Aaron Hinde: Yeah. I’ve met Tim a couple times, and he seems like a legit guy and is really creating a unique tribe. You know? Reminds me a lot of CrossFit actually in a lot ways, his tribe and the way his tribe responds. He’s done a great job and as far as I can see is a quality human being.

Mycal Anders: Yeah. We have a couple of people in our circle that are in that book right now, not like depicted in the book, but reading it right now. Whatever The 4-Hour Work Week did for people, this takes that to the next level.

Aaron Hinde: Oh. Awesome.

Mycal Anders: Yeah. Yeah. Going back to that abundance mentality, what are some of the mechanisms you have in place to keep you in that mindset, especially in the very beginning when you’re just not like that, when you’re not an eternal optimist, when you don’t feel like the universe is acting in your favor? How does that become a lifestyle for you?

Aaron Hinde: It’s a challenge, and it’s a constant challenge. I mentioned head talk, specifically negative head talk. We all have to deal with that from previous programming. You’re not good enough, whatever it is, that head talk, in order to come from an abundance mindset you have to change the head talk. Step one is not just wishing it to go away, because we all know that’s not the way it works, but recognizing it when it’s happening in your head. You go, “Ah. I know what you’re doing. I’ve heard this story before,” and kind of laughing at it, recognizing and laughing at it, discounting it, going, “That’s not accurate. That’s not accurate. I’m not going to let myself think like that.” You start catching it frequently enough, then all of a sudden you stop that negative head talk, and then you can start replacing it.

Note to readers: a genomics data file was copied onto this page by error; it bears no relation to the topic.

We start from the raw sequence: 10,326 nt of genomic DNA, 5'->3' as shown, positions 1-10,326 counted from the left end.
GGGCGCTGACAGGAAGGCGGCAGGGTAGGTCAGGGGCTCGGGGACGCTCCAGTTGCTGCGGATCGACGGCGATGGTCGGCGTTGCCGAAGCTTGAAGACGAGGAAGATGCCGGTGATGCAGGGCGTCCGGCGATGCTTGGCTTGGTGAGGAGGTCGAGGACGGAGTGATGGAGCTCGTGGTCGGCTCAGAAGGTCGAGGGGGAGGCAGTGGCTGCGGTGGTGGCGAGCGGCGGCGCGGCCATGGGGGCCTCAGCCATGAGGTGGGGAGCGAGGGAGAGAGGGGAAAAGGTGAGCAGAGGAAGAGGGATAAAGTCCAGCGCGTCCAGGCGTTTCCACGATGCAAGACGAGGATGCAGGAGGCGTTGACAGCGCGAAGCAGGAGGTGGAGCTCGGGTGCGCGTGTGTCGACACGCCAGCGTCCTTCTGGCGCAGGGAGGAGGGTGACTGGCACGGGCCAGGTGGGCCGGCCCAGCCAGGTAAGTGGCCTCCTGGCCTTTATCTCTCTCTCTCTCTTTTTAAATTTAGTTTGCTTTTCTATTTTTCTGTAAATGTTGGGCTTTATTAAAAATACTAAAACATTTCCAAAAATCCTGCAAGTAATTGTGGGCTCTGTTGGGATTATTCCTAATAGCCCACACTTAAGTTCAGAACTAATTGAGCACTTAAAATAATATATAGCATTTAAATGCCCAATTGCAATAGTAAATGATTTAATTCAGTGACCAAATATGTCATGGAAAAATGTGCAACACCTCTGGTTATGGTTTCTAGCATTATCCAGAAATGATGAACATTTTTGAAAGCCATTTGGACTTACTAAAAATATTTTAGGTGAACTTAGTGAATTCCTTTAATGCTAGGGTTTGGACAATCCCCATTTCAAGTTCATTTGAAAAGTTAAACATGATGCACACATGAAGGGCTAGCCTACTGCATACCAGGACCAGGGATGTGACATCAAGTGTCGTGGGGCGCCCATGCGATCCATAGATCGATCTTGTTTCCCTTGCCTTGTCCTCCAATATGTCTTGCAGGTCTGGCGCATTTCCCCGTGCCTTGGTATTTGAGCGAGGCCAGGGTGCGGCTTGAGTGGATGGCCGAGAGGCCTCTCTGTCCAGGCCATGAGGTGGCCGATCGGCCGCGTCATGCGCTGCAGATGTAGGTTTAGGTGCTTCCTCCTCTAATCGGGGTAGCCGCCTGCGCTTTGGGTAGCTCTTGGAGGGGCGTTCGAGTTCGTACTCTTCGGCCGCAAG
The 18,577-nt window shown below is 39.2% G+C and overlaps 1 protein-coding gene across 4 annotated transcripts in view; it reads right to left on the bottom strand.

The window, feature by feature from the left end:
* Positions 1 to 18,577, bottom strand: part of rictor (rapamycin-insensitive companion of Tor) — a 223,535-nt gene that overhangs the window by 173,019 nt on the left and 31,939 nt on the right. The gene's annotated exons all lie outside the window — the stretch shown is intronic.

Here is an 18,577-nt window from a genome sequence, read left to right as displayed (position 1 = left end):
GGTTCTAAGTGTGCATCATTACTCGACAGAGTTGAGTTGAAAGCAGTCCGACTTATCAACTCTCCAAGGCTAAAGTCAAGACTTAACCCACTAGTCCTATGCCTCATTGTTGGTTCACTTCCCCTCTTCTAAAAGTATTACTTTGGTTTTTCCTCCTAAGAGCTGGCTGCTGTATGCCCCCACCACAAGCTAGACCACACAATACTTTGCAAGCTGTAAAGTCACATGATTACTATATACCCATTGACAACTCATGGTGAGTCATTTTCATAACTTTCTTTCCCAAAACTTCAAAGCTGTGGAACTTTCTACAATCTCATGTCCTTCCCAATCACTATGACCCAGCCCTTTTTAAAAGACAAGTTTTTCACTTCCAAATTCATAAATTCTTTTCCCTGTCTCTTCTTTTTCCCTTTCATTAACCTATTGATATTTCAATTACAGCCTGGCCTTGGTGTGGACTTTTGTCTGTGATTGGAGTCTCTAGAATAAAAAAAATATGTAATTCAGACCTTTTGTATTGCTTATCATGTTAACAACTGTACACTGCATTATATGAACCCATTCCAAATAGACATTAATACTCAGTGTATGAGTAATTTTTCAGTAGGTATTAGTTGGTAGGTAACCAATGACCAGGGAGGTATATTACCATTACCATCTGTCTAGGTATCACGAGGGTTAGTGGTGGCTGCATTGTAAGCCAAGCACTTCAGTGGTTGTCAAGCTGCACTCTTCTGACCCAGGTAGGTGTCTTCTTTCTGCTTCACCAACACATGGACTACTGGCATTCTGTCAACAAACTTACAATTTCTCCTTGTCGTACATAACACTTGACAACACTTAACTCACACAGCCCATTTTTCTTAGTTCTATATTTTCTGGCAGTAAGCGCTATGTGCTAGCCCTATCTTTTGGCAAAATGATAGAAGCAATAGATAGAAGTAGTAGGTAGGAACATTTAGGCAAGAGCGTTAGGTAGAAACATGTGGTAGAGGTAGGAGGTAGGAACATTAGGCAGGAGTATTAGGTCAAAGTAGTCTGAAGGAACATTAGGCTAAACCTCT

It’s like a vacuum was created. Now you can start replacing it with abundance. Then you start to act on that. Even though you may not totally believe it, you start to act with an abundance mindset. Maybe I leave a 25% tip instead of 20%. Right? I’m like, “I’m okay.” I still made my bills the next month. Start to have those different practices, and with that over time I think the thought process can evolve, and you start coming at things from a more abundance perspective. You got to start with your thoughts.